Rent-A Redneck?

Many years ago, when Martin and I had just bought our farm, we woke early to marvel at our new property.

“Just look at the view,” Martin said, pulling me to the window. “Isn’t that a great sight?”
The sun was already high in a brilliant blue sky and birds twittered along the carriage house.
“Hey, look at the groundhog,” I said pointing at a fat, sandy-colored, beaver-creature ambling around the boxwoods. “Isn’t it cute?”
Just then Pongo, the neighbor’s dalmatian, darted in view and sunk his jaws into the groundhog’s midsection. He thrashed the dickens out of it.
The groundhog put up a fight; it screeched a near-human scream and slashed the air with its claws. But the oversized rodent was no match for Pongo. After an interminable five minutes, the dalmatian dragged away the limp quarry, leaving a pool of blood on the drive.
“Well,” said Martin, “welcome to the country.”
That was 11 years ago. During our naive-newbie days. When groundhogs were cute and Pongo was a miserable cur with a murderous streak.
Now I’d give anything for Pongo and his blood-thirsty vigor.
Since that dog’s passing, groundhogs have been a growing problem. They unearth ankle-breaking holes in our horse pasture. Historically, the burrows have been nestled near the trees — in an area avoided by galloping horses.
But last weekend Martin was mowing the back field when he lost a tire down a huge groundhog burrow. He freed the mower and moments later, Hadley ran across the field and encountered the same crater.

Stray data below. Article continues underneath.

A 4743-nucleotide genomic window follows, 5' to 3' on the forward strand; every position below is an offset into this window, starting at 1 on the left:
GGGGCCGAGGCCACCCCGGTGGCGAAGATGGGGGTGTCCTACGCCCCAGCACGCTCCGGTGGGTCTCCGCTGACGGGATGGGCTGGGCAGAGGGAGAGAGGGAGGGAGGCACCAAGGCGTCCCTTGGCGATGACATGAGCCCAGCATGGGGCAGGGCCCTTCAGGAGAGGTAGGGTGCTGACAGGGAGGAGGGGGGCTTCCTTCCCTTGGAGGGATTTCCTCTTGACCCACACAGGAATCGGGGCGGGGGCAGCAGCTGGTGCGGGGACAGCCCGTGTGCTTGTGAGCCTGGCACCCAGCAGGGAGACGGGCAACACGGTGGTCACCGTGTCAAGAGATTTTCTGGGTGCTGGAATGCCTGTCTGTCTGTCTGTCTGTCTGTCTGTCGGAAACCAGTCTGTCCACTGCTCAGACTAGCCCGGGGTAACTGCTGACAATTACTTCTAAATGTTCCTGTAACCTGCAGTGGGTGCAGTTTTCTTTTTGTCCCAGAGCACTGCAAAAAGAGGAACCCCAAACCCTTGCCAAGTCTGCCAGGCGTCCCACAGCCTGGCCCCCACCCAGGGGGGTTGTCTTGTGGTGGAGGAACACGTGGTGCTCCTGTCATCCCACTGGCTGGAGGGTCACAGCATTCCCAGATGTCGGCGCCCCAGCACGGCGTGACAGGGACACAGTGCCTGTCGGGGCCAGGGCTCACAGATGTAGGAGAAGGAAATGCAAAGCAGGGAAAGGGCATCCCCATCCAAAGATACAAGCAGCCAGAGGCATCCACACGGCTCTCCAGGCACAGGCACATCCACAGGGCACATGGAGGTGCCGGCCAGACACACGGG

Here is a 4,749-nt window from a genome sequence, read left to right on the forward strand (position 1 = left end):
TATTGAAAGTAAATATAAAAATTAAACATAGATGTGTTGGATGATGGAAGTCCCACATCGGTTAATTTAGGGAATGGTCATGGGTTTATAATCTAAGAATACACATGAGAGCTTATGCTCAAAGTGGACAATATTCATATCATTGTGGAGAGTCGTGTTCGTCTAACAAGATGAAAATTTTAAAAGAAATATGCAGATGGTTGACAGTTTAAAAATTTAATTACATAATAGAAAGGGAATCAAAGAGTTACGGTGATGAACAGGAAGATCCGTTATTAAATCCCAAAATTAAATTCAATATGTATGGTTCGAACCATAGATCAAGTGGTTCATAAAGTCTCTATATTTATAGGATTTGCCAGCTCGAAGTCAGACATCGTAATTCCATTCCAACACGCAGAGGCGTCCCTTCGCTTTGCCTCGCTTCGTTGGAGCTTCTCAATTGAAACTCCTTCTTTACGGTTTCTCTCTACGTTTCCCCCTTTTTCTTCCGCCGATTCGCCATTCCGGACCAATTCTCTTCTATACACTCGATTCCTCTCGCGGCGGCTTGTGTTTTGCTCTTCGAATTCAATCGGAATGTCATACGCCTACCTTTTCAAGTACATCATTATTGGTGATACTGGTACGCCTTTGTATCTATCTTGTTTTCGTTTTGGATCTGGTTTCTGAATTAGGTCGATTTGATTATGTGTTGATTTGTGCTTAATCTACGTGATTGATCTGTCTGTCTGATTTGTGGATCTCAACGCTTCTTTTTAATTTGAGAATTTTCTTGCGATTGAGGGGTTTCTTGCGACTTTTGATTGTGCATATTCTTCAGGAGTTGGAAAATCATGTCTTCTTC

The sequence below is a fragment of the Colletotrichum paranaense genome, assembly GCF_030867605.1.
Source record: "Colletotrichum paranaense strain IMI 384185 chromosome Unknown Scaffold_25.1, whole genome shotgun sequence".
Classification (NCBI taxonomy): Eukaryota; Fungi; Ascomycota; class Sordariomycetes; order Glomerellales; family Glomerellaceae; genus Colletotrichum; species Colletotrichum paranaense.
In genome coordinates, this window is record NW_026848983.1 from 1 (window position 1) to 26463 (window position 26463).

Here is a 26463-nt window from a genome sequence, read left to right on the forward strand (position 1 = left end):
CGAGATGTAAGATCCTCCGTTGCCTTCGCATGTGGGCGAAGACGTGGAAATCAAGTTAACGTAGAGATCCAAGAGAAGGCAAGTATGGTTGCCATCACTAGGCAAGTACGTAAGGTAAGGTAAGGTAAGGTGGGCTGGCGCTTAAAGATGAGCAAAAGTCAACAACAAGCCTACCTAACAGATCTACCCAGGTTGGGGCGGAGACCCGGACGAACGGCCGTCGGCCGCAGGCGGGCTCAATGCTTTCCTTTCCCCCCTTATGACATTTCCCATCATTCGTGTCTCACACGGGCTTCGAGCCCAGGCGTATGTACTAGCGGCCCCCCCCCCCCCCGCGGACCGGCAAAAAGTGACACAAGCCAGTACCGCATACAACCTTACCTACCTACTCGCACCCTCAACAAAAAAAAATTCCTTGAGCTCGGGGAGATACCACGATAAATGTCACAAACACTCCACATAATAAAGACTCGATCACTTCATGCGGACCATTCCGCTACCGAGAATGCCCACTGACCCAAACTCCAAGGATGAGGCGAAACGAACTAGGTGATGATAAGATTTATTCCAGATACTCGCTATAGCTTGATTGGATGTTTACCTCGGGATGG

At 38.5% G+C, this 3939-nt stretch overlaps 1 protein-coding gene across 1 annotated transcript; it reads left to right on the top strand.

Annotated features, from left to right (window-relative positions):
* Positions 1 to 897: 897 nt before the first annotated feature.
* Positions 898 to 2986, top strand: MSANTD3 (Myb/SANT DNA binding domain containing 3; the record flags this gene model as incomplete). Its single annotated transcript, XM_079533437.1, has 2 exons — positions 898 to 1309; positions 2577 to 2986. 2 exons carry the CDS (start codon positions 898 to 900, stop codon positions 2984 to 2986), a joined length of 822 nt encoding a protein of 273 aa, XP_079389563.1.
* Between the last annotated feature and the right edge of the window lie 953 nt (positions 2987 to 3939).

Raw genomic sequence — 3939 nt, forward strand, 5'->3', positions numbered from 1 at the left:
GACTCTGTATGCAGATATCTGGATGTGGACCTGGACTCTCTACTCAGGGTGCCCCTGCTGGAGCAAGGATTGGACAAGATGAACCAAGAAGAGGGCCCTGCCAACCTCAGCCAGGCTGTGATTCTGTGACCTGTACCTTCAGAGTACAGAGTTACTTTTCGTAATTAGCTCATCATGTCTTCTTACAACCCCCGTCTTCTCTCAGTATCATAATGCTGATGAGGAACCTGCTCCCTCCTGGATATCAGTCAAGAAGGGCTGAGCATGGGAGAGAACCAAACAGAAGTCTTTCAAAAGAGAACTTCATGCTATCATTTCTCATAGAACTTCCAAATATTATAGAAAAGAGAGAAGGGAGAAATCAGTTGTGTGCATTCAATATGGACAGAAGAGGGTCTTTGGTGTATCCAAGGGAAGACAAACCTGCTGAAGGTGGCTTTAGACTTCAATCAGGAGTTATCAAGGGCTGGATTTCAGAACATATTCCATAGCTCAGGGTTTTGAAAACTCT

It nearly swallowed her whole.
I did not photograph Hadley’s mishap, but asked if she’d serve as a measuring stick:
“You want me to do what?”
Water and nurture them as seedlings and your kids will sprout in the springtime…
Going, going, almost gone….
It would be devastating if a horse stepped into one of these holes so we’ve moved the herd to the front field while we plot the groundhogs’ “departure.”
There are all sorts of homemade eradication methods — stuffing the burrow with moth balls, ammonia rags, Pine-sol, gasoline, exhaust fumes, sulfur gas cartridges, or cat urine. There are also Havahart traps. But among the dozen I’ve queried, one solution floats to the top: find a good marksman.
Unfortunately, I’m only certified to shoot a water gun. We need to borrow a hunter or rent a redneck. Someone who knows what they’re doing — unlike the pigeon hunters who predated us; they shot up the hayloft, turning the barn roof into a colander.
Sorry, groundhogs. You and and your bone-breaking burrows have got to go!

Peeping Tom

The hallway bathroomis officially open for business — and I’m already looking ahead to the next project — though admittedly, there are some unresolved details.

In the new bathroom, the toilet paper roll sits on the floor. We haven’t bought a shower rod or a curtain, and we haven’t decided what to do with the window.
Ah…the window… to cover or not cover it…that is the question.
In theory, any adult who showers will be entirely exposed and visible through the window. Especially at night. On the other hand, who’s there to watch? The pigeons in the hayloft? The owl atop the barn?
This isn’t exactly high-density housing.
But you never know who lurks outside. And tonight at bathtime, the kids learned that somebody’s always watching…

“Hey! Did you see that?” I said.

Hadley: “See what?”

“I don’t see anything…”

I told her to crouch down and wait…

…until the peeping tom appeared again.